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Driving the Romantic Road through Germany

by Rosetta Stone
Speak German in Germany

It seems impossible that a route billed as the “Romantic Road,” winding through medieval villages and tiny Bavarian towns with half-timbered homes and cherry-red flowers in window boxes, could remain romantic for half a century—yet it has. Germany came up with the idea of a scenic route from the River Main to the Alps in the 1950s, when it needed a bit of post-war positivity; it’s said the earliest visitors were “friends and families of American soldiers stationed in the large bases in Bavaria and Baden-Württemberg.” Americans still flock here, as do Asians, Europeans, and even Germans themselves, and though main attractions can get crowded, there are more than enough quiet corners of castles and cobblestoned alleys in 12th-century towns for everybody.

The Trip: Three days, 285 miles

Starting in Munich, head southwest toward Füssen at the beginning (or end) of the Romantic Road, and from there, go north to the wine city of Würzburg.

What to Drive

For the love of all that is good and muscle-bound, please rent a fast German car. A BMW, an Audi, a Mercedes—doesn’t matter. Just pick one and don’t let the rental car company try to give you something compact. You’ll be on the Autobahn for the initial stretch of the drive out of Munich, and you’ll feel safer in a ride with a big engine when everyone else is going 120 mph. Plus, who goes “wooo!” in a Geo on the Autobahn?

Day 1: Follow the commuters zooming south out of Munich on A96 toward Füssen and, nearby, King Ludwig II’s Neuschwanstein Castle in Schwangau, known as the real-life inspiration for Disney’s Sleeping Beauty palace. The 19th-century Romanesque Revival up on the hills does set the fairy-tale tone for this 285-mile ride, though before that, the drive is all highway, all business. You can either start the touristing straight away, prowling around the pastel-colored town of Füssen and taking selfies in front of the castle’s gates and spires. Or, you could check in first to Hotel Das Rübezahl, a spa hotel at the base of the Alps with a welcoming fire going in the lobby, a glass of sparkling wine on arrival, and views of the castle from bedroom balconies. If you don’t make it to the castle until the next morning, we wouldn’t blame you.

Day 2: There’s a lot to do between Füssen and Rothenburg ob der Tauber (“on the Tauber river”), which is about 150 miles away as the highway flies. Take the more meandering route, about a three-hour ride (without stops) on B17 and A7, for a full Romantic Road experience. After passing a handful of villages, heading slowly around traffic circles, you’ll wonder if the locals care you’re here—it all seems so peaceful and quiet. Best to keep passing through until your first stop, about an hour and a half north, in Augsburg, Bavaria’s oldest city (and originally a Roman town). Grab a bite outside at a cafe on the Maximilianstrasse, to take it all in, before heading to the Fuggerei, a walled Roman Catholic housing complex for the poor built in the early 1500s by Jakob Fugger. It still serves as subsidized housing to this day, and you can take a tour of one of the homes, peeking into the spartan but welcoming living room, bedroom, and kitchen. There’s also a complicated history of the Fuggerei’s rebirth following a WWII bombing raid, made all the more real by the mini-museum’s setting in a bunker.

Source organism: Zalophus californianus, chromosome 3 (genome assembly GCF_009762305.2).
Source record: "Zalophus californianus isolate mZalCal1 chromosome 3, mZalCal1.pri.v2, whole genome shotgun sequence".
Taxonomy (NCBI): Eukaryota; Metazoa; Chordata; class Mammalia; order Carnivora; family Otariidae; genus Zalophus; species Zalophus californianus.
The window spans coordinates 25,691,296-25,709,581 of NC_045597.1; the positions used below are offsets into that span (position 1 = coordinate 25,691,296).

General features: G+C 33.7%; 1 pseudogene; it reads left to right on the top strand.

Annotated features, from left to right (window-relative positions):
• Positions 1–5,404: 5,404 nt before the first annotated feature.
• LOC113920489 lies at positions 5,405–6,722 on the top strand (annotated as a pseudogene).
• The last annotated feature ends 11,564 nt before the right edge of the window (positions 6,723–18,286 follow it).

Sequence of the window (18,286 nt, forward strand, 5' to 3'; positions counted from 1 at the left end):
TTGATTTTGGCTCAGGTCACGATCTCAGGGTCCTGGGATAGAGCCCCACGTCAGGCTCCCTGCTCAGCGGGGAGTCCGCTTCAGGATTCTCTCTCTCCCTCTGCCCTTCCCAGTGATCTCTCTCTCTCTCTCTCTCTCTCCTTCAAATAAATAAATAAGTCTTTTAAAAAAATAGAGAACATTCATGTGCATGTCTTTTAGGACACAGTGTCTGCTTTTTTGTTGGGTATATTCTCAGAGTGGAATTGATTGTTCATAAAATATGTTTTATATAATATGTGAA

Take a breath and get back on the road. You can swing by Harburg Castle, or choose Dinkelsbühl as your next overnight, but we decided to push on a little farther to Rothenburg. So glad we did—we could have a stayed a full weekend here. After checking in to Burg-Hotel—another impossibly pretty place in a monastery garden, with views upstairs of the Tauber Valley—we happened upon the free sundown walking tour of the town, getting started in the market square. It took us to the outer wall, and along backroads where restaurants were just starting to turn their lights on. The Alt-Rothenburger Handwerkerhaus is a fun detour to see a 700-year-old house and the remains of artisans’ workshops—coopers, weavers, cobblers and potters. It all looks like a film set or a Disney theme park—but then again, film sets and theme parks are made to look like this.

Day 3: After lingering in Rothenburg for a late breakfast, drive out for the last, hour-and-change stretch to Würzburg outside Frankfurt, where the wine impresses as much as the city’s focal point—the Residenz, an 18th-century Baroque palace. A meal of asparagus, filet mignon, and lots (and lots!) of local riesling at Bürgerspital restaurant caps off a drive that actually lives up to its billing.

You’ll need to speak German to get the locals’ point of view. Get started now with our free trial.

By Laura Dannen Redman ©2019 Condé Nast Traveler

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